system browser and take you right to the BlocklyProp
home page where you can log in.
Once back into the system, a menu across the top of
the page will allow you to view community projects,
select from one of your own projects, or create a new
one. We’ll start by creating a new project. A drop-down
menu will present Scribbler Robot and Propeller C. Select
You’ll be presented with a page where you can
describe the project and select the board that it runs on.
In my case, I’m using the Propeller Activity Board (PAB),
but I am going to select “Other” for board type (Figure 2).
Why? Because the “Other” board type doesn’t limit
access to blocks as some board types necessarily do. That
said, this comes from the added responsibility of knowing
my hardware. I do!
Click on the Next button and select Private. I think it’s
a good idea to keep my projects to myself until they are
fully wrung out and ready for others to work with.
BlocklyProp allows us to go back and make a project
public (Shared) when it’s ready to impress the world.
Finally, click on Finish. That big blank space that
consumes most of the screen is our programming work
space. On the left is a vertical menu with BlocklyProp
elements. Let’s start with the obligatory “Hello, World!”
blinking LED example, shall we?
Click on Control to get a fly-out menu of the various
control elements. As most programs contain an infinite
control loop, we will use the simple repeat block (third
from top); click on and drag this block to the canvas.
This block has a drop-down menu that is defaulted to
“forever.” For our master loop, that is what we want.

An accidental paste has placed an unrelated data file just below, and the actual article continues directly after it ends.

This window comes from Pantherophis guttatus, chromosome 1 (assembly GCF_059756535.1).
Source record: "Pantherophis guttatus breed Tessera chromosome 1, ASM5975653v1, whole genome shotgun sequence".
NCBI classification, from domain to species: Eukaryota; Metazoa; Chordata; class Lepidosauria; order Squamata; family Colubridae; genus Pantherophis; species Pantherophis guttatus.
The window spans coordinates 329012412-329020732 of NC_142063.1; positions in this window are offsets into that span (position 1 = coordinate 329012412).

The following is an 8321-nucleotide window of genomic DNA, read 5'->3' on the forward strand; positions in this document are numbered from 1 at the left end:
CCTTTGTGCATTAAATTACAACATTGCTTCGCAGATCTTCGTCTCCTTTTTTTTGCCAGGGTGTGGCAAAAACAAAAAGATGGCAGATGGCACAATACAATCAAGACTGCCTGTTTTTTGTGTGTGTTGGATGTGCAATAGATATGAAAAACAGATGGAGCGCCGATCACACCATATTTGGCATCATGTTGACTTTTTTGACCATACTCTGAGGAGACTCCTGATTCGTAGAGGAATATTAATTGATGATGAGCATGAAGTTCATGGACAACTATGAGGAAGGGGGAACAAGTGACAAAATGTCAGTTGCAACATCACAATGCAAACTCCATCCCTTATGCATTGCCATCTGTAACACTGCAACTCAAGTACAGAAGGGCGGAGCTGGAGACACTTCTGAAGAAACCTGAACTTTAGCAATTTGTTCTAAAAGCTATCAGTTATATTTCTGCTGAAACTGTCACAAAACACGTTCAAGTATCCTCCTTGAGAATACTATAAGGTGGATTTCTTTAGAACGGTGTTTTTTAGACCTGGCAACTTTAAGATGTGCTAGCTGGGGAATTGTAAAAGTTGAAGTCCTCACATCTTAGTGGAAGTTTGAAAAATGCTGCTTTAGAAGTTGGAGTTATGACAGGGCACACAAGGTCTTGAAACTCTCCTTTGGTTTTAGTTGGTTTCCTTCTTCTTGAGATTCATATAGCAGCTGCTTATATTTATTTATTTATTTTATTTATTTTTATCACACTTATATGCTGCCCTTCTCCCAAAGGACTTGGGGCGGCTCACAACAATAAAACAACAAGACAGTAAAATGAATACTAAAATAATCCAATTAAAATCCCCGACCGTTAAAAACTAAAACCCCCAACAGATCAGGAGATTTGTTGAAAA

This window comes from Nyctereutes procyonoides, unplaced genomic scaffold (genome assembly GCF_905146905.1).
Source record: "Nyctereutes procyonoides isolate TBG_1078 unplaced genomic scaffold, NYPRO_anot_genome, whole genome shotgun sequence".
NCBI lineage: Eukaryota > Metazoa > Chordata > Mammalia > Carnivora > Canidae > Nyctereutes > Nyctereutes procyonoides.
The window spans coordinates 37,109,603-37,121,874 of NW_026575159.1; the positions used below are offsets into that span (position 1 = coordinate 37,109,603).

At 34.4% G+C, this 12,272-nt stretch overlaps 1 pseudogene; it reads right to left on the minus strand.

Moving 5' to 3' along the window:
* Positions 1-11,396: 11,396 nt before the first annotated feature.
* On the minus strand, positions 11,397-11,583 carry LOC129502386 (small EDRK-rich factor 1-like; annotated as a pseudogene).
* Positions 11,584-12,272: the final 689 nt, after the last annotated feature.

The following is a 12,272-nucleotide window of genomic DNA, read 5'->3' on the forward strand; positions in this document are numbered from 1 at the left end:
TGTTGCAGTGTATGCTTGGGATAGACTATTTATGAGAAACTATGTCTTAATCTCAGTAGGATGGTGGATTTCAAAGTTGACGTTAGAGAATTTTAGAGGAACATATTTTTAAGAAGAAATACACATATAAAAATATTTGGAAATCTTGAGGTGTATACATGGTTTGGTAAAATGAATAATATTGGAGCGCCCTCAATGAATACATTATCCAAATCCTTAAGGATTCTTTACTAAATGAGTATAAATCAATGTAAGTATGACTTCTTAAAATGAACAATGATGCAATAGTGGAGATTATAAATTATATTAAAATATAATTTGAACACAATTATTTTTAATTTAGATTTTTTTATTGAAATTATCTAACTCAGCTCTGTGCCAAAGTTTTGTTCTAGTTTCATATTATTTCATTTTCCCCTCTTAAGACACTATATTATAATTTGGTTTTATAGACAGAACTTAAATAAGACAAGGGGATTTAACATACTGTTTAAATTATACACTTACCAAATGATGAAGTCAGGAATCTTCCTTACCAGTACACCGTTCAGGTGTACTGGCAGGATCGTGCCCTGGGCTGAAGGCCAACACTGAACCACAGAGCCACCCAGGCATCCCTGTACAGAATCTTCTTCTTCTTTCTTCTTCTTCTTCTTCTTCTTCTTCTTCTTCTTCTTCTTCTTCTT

From the Communicate menu, select Terminal, and
then drag the Terminal print text block onto the canvas
and insert it into the repeat block. You’ll notice that the
terminal block contains a string variable that is preset to
“Hello.” Change this as you please.
The PAB has an LED connected to P26, so we’ll
make that blink. From the Pin states menu, select make
PIN. Oh, there are two. Note that one of these two
blocks has a drop-down menu to select the affected pin.
As I selected the “Other” board type, all pins are available
from this list. This will not be the case with some boards.
The second block contains a variable that defines the
pin to be used. In either case, drag the block onto the
canvas and connect to the bottom of the terminal block,
change the pin number to 26, and leave the state high.
With the LED on, we need a delay. In the Control
menu, there is a pause block. Drag this under the make
PIN block and set the time to 500 ms.
Right-click on the make PIN block and select
Duplicate. Drag this block under the pause block, and set
the state to low. Duplicate the pause block and drag it
under the second make PIN block. Leave the timing at
We’re done! The final program should look like Figure
3. Above the programming work space, you’ll see five
round icons; two are green and have downward-pointing
arrows. Select the arrow without a horizontal bar to
download to the Propeller RAM without overwriting the
EEPROM (that’s what the other icon does). When you do
this, you’ll see the programming status window pop up,
followed by the terminal that happily prints our message
as the LED blinks every second.
To be honest, it took me far longer to type and for
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July 2017 13
■ FIGURE 1. BlocklyProp client.
■ FIGURE 2. Project definition.
■ FIGURE 3.